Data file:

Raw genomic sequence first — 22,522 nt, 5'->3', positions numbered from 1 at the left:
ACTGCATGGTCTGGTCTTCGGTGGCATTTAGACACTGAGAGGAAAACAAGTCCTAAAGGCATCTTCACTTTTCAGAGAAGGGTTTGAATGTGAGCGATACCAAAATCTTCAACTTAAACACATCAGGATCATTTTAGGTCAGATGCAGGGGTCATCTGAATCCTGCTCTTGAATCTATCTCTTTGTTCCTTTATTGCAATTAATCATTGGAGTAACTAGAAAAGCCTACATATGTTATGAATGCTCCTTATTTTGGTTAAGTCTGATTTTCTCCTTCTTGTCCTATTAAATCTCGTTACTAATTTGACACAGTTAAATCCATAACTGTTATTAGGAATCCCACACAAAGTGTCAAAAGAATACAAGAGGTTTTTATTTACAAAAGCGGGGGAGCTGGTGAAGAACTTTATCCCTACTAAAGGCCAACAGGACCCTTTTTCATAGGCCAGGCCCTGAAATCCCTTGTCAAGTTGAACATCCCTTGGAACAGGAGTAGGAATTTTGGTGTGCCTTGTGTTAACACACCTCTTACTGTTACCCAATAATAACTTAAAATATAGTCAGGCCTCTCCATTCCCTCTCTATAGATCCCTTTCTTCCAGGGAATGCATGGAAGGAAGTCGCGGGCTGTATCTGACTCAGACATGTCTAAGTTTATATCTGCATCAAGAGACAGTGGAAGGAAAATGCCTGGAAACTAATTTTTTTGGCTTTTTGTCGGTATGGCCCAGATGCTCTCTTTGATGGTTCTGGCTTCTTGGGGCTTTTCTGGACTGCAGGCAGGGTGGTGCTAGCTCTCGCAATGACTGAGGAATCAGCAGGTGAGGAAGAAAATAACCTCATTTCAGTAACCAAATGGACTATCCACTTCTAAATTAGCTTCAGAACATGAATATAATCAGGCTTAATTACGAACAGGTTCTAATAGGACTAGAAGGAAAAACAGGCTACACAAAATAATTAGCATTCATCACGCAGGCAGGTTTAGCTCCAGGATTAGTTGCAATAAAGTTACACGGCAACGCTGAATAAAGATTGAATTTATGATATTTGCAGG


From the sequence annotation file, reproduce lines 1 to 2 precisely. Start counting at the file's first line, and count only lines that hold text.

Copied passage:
Raw genomic sequence first — 22,522 nt, 5'->3', positions numbered from 1 at the left:
ACTGCATGGTCTGGTCTTCGGTGGCATTTAGACACTGAGAGGAAAACAAGTCCTAAAGGCATCTTCACTTTTCAGAGAAGGGTTTGAATGTGAGCGATACCAAAATCTTCAACTTAAACACATCAGGATCATTTTAGGTCAGATGCAGGGGTCATCTGAATCCTGCTCTTGAATCTATCTCTTTGTTCCTTTATTGCAATTAATCATTGGAGTAACTAGAAAAGCCTACATATGTTATGAATGCTCCTTATTTTGGTTAAGTCTGATTTTCTCCTTCTTGTCCTATTAAATCTCGTTACTAATTTGACACAGTTAAATCCATAACTGTTATTAGGAATCCCACACAAAGTGTCAAAAGAATACAAGAGGTTTTTATTTACAAAAGCGGGGGAGCTGGTGAAGAACTTTATCCCTACTAAAGGCCAACAGGACCCTTTTTCATAGGCCAGGCCCTGAAATCCCTTGTCAAGTTGAACATCCCTTGGAACAGGAGTAGGAATTTTGGTGTGCCTTGTGTTAACACACCTCTTACTGTTACCCAATAATAACTTAAAATATAGTCAGGCCTCTCCATTCCCTCTCTATAGATCCCTTTCTTCCAGGGAATGCATGGAAGGAAGTCGCGGGCTGTATCTGACTCAGACATGTCTAAGTTTATATCTGCATCAAGAGACAGTGGAAGGAAAATGCCTGGAAACTAATTTTTTTGGCTTTTTGTCGGTATGGCCCAGATGCTCTCTTTGATGGTTCTGGCTTCTTGGGGCTTTTCTGGACTGCAGGCAGGGTGGTGCTAGCTCTCGCAATGACTGAGGAATCAGCAGGTGAGGAAGAAAATAACCTCATTTCAGTAACCAAATGGACTATCCACTTCTAAATTAGCTTCAGAACATGAATATAATCAGGCTTAATTACGAACAGGTTCTAATAGGACTAGAAGGAAAAACAGGCTACACAAAATAATTAGCATTCATCACGCAGGCAGGTTTAGCTCCAGGATTAGTTGCAATAAAGTTACACGGCAACGCTGAATAAAGATTGAATTTATGATATTTGCAGG